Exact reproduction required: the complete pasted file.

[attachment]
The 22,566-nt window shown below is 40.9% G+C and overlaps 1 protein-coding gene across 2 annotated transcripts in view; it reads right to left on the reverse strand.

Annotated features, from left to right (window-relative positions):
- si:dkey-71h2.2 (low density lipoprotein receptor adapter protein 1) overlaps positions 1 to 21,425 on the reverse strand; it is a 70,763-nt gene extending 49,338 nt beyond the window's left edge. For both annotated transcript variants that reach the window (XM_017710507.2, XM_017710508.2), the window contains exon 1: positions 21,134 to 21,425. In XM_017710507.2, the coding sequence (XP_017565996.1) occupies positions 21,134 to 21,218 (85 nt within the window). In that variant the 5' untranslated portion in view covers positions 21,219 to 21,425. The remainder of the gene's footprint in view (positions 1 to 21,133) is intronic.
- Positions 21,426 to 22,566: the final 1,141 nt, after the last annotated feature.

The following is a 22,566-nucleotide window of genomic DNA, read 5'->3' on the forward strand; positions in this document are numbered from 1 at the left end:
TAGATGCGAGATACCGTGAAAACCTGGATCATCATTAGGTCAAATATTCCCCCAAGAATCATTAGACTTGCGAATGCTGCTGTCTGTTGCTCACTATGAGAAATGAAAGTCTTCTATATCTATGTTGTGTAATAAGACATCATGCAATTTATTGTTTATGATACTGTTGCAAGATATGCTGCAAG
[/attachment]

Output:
The 22,566-nt window shown below is 40.9% G+C and overlaps 1 protein-coding gene across 2 annotated transcripts in view; it reads right to left on the reverse strand.

Annotated features, from left to right (window-relative positions):
- si:dkey-71h2.2 (low density lipoprotein receptor adapter protein 1) overlaps positions 1 to 21,425 on the reverse strand; it is a 70,763-nt gene extending 49,338 nt beyond the window's left edge. For both annotated transcript variants that reach the window (XM_017710507.2, XM_017710508.2), the window contains exon 1: positions 21,134 to 21,425. In XM_017710507.2, the coding sequence (XP_017565996.1) occupies positions 21,134 to 21,218 (85 nt within the window). In that variant the 5' untranslated portion in view covers positions 21,219 to 21,425. The remainder of the gene's footprint in view (positions 1 to 21,133) is intronic.
- Positions 21,426 to 22,566: the final 1,141 nt, after the last annotated feature.

The following is a 22,566-nucleotide window of genomic DNA, read 5'->3' on the forward strand; positions in this document are numbered from 1 at the left end:
TAGATGCGAGATACCGTGAAAACCTGGATCATCATTAGGTCAAATATTCCCCCAAGAATCATTAGACTTGCGAATGCTGCTGTCTGTTGCTCACTATGAGAAATGAAAGTCTTCTATATCTATGTTGTGTAATAAGACATCATGCAATTTATTGTTTATGATACTGTTGCAAGATATGCTGCAAG